Nick Romaniszak testified for the State. He was employed by the Bureau of Fire Investigation of the Chicago Fire Department. At about 12:30 A.M. on April 7, 1968, he investigated a fire at 1120 N. La Salle. His investigation indicated that the fire began three to five feet from the front windows of a first floor apartment and was caused by an accelerant. An accelerant is a highly flammable liquid similar to gasoline, kerosene or turpentine. He noticed a strong odor of a petroleum based liquid such as gasoline.
Defendant testified in his own behalf. On the morning of April 6, 1968, he went to work as usual. Before going to work he had his usual drink of one pint of wine and one half pint of vodka. He had had this amount to drink each morning before work since the preceding December. He walked from his residence at 717 North Clark to the University Inn at Harrison and Wood Streets where he began work at 9:30 A.M. He worked until 8:00 P.M. and had nothing to drink while working. After leaving work he bought three pints of wine and one half pint of vodka. As he walked home he drank two pints of wine and half of the half pint of vodka. He remembered sleeping for a time in an alley on his way home. His recollection was that he went to work as usual on the 7th of April and as far as he could remember he also went to work on the 8th, 9th and 10th. The first recollection he had of being arrested was awakening strapped to a bed in Bridewell Hospital on April 14th.
Dr. Sheldon Slodki, associate director of the hospital at Bridewell House of Correction, also testified for the defense. He stated that according to the hospital records defendant was admitted to the Bridewell hospital for treatment of delirium tremens on April 7, 1968. He also testified that a person suffering delirium tremens must be a "binge drinker," that is, someone who consumes virtually nothing but alcoholic beverages for a period of a week to a month or more. A person suffering a delirium tremens withdrawal reaction would have to have been drinking for a considerable period of time. The witness was not allowed to testify to any information contained in defendant's hospital record nor to any facts of the treatment received by defendant.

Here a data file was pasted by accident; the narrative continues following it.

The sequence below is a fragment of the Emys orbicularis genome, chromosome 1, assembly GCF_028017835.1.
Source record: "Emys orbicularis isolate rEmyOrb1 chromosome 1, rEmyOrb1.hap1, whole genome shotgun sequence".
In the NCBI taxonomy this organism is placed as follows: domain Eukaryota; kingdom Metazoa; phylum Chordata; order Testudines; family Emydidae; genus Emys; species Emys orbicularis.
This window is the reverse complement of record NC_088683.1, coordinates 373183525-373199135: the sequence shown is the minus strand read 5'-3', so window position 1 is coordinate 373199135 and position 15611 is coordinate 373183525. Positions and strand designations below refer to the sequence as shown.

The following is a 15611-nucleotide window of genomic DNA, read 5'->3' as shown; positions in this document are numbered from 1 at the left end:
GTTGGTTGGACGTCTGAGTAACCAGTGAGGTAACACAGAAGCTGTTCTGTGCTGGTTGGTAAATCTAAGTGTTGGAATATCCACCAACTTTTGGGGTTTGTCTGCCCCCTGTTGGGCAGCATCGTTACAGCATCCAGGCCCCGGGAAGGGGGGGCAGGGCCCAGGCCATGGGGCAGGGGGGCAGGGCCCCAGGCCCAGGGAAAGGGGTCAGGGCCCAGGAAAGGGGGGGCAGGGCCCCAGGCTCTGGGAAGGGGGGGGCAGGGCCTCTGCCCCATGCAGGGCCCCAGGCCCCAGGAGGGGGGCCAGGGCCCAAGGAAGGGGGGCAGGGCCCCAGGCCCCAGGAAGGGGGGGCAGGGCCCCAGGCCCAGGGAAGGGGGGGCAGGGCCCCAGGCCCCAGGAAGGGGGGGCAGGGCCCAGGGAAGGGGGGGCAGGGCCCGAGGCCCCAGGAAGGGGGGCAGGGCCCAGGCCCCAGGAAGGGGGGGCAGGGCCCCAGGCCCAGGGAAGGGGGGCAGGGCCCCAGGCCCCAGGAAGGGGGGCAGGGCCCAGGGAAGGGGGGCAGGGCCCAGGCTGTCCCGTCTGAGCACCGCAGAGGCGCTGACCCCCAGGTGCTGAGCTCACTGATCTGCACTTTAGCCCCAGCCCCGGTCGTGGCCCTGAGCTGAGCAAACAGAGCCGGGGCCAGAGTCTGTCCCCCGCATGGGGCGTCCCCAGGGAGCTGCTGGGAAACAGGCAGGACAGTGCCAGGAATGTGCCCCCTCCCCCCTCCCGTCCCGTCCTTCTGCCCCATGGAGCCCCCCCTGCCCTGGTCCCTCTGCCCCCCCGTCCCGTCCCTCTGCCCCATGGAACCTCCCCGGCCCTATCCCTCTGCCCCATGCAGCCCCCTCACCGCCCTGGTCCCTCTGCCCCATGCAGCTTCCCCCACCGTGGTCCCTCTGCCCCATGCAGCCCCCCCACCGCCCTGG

Defendant's first contention on appeal is that the indictment was so lacking in specificity as to render it insufficient at law. The indictment stated as follows:
"On April 6th, 1968 at and within said county (Cook), Dematris Aristole committed the offense of arson, in that he, by means of fire, knowingly damaged the building held in Trust No. 12401, of The Exchange National Bank, the damage to said building being in excess of one hundred fifty dollars, without having the consent of said Trust No. 12401, of The Exchange National Bank, in violation of Chapter 38, Section 20-1 of the Illinois Revised Statutes 1967, * * *.
Section 20-1 of the Criminal Code provides:
Par. 20-1. Arson.) A person commits arson when, by means of fire or explosive, he knowingly:
(a) Damages any real property, or any personal property having a value of $150 or more, of another without his consent; * * *.
Property `of another' means a building or other property, whether real or personal, in which a person other than the offender has an interest which the offender has no authority to defeat or impair, even though the offender may also have an interest in the building or property.